Starting next month, the City of Edmonton will cut grass and trim weeds more often.
Beginning in July, the city will move to a two-week grass-cutting cycle. This means all grassy areas, including district parks, regular sports fields, boulevards and pocket parks will be maintained every 14 days.
Premier parks and sports fields will be mowed at least once a week, the city said. All turf will receive one cycle of grass and weed trimming around trees and objects per year and a continuation in weed control.
“It will take some time for crews to catch up on the deferred maintenance, however Edmontonians should notice an increase in mowing activity beginning in July,” said Gord Cebryk, deputy city manager of city operations.
“We are hopeful that these adjusted service levels will help alleviate some concerns as we continue to deliver our services with a significantly reduced workforce.”
The move comes after the city shifted to a 21-day grass-cutting cycle for the majority of city-owned green spaces to save money during the COVID-19 pandemic. Mayor Don Iveson has not been shy about saying Edmonton — along with many Canadian municipalities — is facing serious financial implications due to the pandemic.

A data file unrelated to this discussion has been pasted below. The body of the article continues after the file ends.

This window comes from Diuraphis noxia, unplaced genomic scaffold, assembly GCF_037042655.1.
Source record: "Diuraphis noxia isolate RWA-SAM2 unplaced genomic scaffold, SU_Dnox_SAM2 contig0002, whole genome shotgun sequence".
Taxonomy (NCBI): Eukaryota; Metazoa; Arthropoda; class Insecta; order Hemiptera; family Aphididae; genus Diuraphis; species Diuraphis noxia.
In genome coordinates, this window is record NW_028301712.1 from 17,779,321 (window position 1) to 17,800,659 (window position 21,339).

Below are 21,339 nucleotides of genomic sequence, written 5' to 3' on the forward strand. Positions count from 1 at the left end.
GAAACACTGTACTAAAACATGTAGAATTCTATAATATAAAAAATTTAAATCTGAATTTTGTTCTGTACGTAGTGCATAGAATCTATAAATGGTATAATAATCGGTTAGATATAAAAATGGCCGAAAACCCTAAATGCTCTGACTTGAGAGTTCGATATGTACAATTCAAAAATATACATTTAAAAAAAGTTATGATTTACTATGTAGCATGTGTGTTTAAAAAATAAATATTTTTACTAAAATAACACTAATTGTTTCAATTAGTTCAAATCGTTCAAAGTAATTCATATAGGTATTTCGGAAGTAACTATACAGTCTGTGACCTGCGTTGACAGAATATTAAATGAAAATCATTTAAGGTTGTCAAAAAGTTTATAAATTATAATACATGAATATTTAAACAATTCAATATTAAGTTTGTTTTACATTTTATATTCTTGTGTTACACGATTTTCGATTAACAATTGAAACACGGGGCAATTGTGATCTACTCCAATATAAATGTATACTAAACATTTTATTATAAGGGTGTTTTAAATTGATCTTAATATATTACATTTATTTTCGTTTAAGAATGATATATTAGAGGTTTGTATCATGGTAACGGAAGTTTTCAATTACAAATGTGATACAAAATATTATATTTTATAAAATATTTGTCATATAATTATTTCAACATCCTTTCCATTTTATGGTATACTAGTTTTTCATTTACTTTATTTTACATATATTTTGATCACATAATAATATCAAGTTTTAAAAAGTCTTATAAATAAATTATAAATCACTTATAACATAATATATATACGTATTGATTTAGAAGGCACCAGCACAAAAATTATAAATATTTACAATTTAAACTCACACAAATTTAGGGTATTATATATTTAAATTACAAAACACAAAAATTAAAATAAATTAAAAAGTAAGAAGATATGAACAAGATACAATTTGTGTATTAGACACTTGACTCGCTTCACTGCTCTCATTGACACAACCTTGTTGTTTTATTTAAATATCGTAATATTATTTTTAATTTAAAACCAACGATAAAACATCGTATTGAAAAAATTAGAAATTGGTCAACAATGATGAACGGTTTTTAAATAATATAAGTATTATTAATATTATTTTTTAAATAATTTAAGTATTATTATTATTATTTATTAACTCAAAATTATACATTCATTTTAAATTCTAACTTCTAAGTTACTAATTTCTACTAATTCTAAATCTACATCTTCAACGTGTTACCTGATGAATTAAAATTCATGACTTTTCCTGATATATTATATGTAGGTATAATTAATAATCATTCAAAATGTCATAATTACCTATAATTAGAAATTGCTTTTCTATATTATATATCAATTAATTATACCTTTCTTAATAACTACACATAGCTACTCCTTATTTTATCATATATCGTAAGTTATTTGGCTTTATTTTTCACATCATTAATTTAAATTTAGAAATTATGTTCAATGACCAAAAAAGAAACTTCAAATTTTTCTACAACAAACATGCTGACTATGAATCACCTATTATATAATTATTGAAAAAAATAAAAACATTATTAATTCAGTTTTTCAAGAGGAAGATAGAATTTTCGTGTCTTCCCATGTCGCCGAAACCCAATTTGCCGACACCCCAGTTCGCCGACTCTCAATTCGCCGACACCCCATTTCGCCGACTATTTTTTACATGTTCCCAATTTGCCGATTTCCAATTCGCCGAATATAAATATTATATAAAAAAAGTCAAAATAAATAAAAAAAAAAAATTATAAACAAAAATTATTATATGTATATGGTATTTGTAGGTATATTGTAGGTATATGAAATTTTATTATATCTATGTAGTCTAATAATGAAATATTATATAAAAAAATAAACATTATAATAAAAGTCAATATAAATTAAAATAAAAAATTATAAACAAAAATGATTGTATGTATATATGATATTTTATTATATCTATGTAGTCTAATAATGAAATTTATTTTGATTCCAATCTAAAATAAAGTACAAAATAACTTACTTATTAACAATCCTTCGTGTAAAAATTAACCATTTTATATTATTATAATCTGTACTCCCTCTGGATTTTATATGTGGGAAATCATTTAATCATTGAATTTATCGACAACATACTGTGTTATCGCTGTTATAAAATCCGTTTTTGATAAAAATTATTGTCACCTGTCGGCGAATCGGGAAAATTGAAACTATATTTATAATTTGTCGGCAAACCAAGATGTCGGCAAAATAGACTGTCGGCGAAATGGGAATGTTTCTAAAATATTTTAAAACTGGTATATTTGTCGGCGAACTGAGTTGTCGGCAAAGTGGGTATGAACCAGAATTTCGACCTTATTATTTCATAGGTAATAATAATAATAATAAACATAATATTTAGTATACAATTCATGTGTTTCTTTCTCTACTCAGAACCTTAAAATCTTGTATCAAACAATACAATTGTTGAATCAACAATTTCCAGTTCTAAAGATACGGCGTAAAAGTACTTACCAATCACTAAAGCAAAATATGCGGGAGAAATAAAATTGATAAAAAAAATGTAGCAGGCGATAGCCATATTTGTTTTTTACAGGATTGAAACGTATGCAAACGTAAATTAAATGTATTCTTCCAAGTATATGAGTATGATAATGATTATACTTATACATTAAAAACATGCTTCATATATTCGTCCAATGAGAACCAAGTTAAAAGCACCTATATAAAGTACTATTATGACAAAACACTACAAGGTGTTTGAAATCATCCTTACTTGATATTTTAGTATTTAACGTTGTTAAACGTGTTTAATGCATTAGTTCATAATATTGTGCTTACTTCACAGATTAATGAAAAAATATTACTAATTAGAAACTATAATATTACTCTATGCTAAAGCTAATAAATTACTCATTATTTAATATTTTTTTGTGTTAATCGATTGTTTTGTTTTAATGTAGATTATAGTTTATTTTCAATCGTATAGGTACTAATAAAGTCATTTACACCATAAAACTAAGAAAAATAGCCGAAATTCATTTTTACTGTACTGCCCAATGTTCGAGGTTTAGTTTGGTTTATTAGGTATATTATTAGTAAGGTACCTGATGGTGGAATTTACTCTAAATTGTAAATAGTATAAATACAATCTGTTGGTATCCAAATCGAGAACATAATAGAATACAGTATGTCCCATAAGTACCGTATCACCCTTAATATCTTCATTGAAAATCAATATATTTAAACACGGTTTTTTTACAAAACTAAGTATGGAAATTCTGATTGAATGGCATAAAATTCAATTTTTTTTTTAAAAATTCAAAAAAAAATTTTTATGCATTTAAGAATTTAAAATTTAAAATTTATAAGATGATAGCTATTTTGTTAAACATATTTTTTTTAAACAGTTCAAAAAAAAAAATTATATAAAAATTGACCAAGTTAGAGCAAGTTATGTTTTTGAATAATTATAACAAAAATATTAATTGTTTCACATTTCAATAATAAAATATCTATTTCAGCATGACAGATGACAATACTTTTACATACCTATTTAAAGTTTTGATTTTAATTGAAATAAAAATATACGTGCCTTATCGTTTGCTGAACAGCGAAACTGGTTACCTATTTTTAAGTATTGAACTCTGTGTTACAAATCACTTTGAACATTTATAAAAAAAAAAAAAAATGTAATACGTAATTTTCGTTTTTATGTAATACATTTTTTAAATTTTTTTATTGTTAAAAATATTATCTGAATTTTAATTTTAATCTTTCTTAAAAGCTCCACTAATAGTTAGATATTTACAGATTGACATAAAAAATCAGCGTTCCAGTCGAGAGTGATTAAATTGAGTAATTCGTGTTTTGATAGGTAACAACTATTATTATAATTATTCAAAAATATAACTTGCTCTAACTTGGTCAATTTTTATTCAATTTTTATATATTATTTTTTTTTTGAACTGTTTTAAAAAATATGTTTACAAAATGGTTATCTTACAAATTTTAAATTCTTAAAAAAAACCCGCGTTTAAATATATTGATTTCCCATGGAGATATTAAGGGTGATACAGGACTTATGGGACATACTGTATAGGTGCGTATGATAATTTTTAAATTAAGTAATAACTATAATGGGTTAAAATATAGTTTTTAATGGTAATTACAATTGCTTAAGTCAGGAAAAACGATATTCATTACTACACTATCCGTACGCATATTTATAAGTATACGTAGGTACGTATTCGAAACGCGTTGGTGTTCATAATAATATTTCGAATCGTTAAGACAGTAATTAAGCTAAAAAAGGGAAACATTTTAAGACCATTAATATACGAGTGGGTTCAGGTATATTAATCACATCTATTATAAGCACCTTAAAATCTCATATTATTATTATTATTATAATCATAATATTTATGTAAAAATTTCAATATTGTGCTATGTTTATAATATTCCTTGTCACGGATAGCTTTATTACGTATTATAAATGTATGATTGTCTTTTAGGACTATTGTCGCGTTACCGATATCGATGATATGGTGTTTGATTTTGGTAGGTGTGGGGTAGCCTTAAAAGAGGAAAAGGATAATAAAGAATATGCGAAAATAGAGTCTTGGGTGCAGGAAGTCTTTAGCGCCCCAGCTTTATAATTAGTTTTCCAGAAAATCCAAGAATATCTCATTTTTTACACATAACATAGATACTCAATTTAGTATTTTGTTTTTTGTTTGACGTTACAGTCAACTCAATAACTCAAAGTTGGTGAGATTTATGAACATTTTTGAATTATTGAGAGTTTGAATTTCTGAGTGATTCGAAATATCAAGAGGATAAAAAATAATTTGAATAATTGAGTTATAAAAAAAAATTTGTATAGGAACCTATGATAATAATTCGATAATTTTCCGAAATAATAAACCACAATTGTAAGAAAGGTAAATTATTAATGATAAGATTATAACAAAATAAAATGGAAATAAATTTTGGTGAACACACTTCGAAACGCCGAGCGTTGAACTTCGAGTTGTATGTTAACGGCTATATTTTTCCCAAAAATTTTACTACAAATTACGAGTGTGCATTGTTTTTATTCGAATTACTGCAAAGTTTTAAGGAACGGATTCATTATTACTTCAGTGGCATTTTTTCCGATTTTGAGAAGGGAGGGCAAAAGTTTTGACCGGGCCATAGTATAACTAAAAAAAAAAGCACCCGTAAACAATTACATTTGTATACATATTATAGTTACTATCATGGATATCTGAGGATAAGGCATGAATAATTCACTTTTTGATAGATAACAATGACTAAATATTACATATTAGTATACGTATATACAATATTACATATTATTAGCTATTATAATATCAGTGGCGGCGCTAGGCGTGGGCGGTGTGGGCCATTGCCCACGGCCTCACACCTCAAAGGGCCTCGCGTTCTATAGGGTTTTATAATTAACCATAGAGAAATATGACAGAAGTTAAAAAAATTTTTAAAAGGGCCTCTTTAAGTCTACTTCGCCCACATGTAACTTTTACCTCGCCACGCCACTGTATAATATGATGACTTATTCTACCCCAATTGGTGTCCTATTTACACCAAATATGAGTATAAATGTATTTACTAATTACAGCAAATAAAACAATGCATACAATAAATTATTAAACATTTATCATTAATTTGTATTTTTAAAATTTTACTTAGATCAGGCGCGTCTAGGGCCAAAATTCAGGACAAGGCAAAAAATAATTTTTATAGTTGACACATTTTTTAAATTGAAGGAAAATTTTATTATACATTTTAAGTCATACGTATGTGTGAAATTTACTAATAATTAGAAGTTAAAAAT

The shift to the 21-day maintenance cycle left many fields filled with dandelions. In some parks, the grass was longer than 16 inches. Some Edmontonians even took grass-cutting into their own hands.
The city said the reduced maintenance led to a 140 per cent increase in calls to 311 related to natural areas, horticulture, turf, weeds and sports fields.
“We have heard the frustration from the public about turf maintenance and the appearance of our green spaces,” Cebryk said. “After ensuring we were able to make these improvements within our existing budgets, we are ready to make these adjustments responsibly and quickly.”
The 14-day maintenance cycle is still less frequent than normal summer operations in Edmonton, which usually see the grass cut every week. The city said it continues to “navigate service delivery during times of fiscal restraint.”
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